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Silk painting techniques

Updated November 22, 2016

Painting on silk with dyes is not as difficult as you might think. There are three basic techniques, used alone or in combination. Use pre-washed silk, dried and stretched on a frame or stretcher for painting. When completed, the painted silk can be framed or sewn into a pillow or garment. You can also paint dyes on inexpensive silk tank tops or blouses by slipping the item over the frame and securing it before painting on it. The fun of silk painting is experimenting with techniques to create the image you want. Your imagination is your only limitation.

Gutta Serti

When dyes are painted on silk they will spread and bleed into unwanted areas. To prevent this, you use gutta. Gutta is made from the rubber tree and is similar to rubber cement. Apply gutta with a small nozzle tipped squeeze bottle around the area you want the dye to stay in. Once the gutta has dried you can paint with dyes within the gutta bordered area without worrying about bleeding or spreading. After the dyes have dried and you have set them, the gutta can be removed by having the silk dry cleaned.

Antifusant

Many times an artist does not want the outlined look the gutta technique leaves and will use an antifusant or a stop flow primer instead. Antifusants are painted on the stretched silk and left to dry. After the antifusant has dried, the silk can be painted on with dyes much the same way paints are painted on paper for watercoloring. The antifusant stiffens the silk and does not allow the dyes to spread and bleed. Once the dyes have been set, the antifusant can be rinsed out of the silk.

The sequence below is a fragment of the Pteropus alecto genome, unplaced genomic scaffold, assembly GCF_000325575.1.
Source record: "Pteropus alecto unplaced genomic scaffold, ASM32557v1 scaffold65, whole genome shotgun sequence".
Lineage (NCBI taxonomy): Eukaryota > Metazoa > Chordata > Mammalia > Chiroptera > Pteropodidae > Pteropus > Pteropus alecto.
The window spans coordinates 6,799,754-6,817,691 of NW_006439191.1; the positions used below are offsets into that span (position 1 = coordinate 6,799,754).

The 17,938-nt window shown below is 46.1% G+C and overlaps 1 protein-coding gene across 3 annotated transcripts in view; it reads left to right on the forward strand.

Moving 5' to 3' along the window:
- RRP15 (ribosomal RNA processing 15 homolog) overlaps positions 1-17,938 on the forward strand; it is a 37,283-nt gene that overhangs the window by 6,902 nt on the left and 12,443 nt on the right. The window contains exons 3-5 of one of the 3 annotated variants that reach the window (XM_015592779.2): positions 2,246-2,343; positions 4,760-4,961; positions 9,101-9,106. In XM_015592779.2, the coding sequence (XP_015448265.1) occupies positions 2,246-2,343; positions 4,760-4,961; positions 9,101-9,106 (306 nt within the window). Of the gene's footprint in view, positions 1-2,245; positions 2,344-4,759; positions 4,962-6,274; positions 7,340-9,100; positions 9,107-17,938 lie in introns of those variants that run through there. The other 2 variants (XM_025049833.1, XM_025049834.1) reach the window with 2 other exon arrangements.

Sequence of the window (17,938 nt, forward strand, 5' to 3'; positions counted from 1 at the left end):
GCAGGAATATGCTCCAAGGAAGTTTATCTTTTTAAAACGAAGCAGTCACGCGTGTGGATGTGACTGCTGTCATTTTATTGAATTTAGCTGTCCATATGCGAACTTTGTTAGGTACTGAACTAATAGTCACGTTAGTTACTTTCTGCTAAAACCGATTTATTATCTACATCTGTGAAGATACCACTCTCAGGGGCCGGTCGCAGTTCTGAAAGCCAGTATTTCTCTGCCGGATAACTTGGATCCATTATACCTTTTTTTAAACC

Watercolour

There are times or areas in your painting that you may want the dyes to bleed and blend together. You can paint on the silk with dyes without gutta or antifusants to produce this effect. Using a hair dryer while painting in the watercolour technique to quickly dry the dyes as they spread and blend can give you additional control.

Special Effects

There are techniques you can use to get special effects with the dyes. While the dye is still wet on the silk, sprinkle table salt or coarse salt onto the dye and let it stay until the dye dries, then brush it off. The salt will absorb the dye, leaving a speckled effect that is quite interesting in texture. If you brush rubbing alcohol into a dried dyed area, the dye will move away from the rubbing alcohol to give a lighter effect and a different texural look than salt.

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